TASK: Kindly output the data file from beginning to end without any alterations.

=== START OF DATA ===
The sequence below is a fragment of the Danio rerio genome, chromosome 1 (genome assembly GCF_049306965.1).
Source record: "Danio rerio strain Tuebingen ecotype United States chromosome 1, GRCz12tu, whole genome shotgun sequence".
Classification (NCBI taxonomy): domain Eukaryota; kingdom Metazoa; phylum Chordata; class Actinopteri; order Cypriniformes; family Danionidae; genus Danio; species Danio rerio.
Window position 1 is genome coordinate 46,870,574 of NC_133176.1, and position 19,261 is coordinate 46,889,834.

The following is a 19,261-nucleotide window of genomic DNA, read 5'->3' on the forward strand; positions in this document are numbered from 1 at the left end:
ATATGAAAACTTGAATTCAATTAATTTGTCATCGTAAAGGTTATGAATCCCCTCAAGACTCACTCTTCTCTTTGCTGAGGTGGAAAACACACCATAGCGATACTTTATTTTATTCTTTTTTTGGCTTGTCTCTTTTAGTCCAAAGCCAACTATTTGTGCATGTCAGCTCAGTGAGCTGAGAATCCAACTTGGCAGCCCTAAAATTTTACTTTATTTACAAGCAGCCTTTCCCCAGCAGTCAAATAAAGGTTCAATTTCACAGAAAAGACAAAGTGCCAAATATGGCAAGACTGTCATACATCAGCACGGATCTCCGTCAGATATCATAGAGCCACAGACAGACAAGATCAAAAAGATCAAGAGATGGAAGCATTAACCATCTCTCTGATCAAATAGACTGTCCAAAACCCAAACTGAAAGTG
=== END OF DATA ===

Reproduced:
The sequence below is a fragment of the Danio rerio genome, chromosome 1 (genome assembly GCF_049306965.1).
Source record: "Danio rerio strain Tuebingen ecotype United States chromosome 1, GRCz12tu, whole genome shotgun sequence".
Classification (NCBI taxonomy): domain Eukaryota; kingdom Metazoa; phylum Chordata; class Actinopteri; order Cypriniformes; family Danionidae; genus Danio; species Danio rerio.
Window position 1 is genome coordinate 46,870,574 of NC_133176.1, and position 19,261 is coordinate 46,889,834.

The following is a 19,261-nucleotide window of genomic DNA, read 5'->3' on the forward strand; positions in this document are numbered from 1 at the left end:
ATATGAAAACTTGAATTCAATTAATTTGTCATCGTAAAGGTTATGAATCCCCTCAAGACTCACTCTTCTCTTTGCTGAGGTGGAAAACACACCATAGCGATACTTTATTTTATTCTTTTTTTGGCTTGTCTCTTTTAGTCCAAAGCCAACTATTTGTGCATGTCAGCTCAGTGAGCTGAGAATCCAACTTGGCAGCCCTAAAATTTTACTTTATTTACAAGCAGCCTTTCCCCAGCAGTCAAATAAAGGTTCAATTTCACAGAAAAGACAAAGTGCCAAATATGGCAAGACTGTCATACATCAGCACGGATCTCCGTCAGATATCATAGAGCCACAGACAGACAAGATCAAAAAGATCAAGAGATGGAAGCATTAACCATCTCTCTGATCAAATAGACTGTCCAAAACCCAAACTGAAAGTG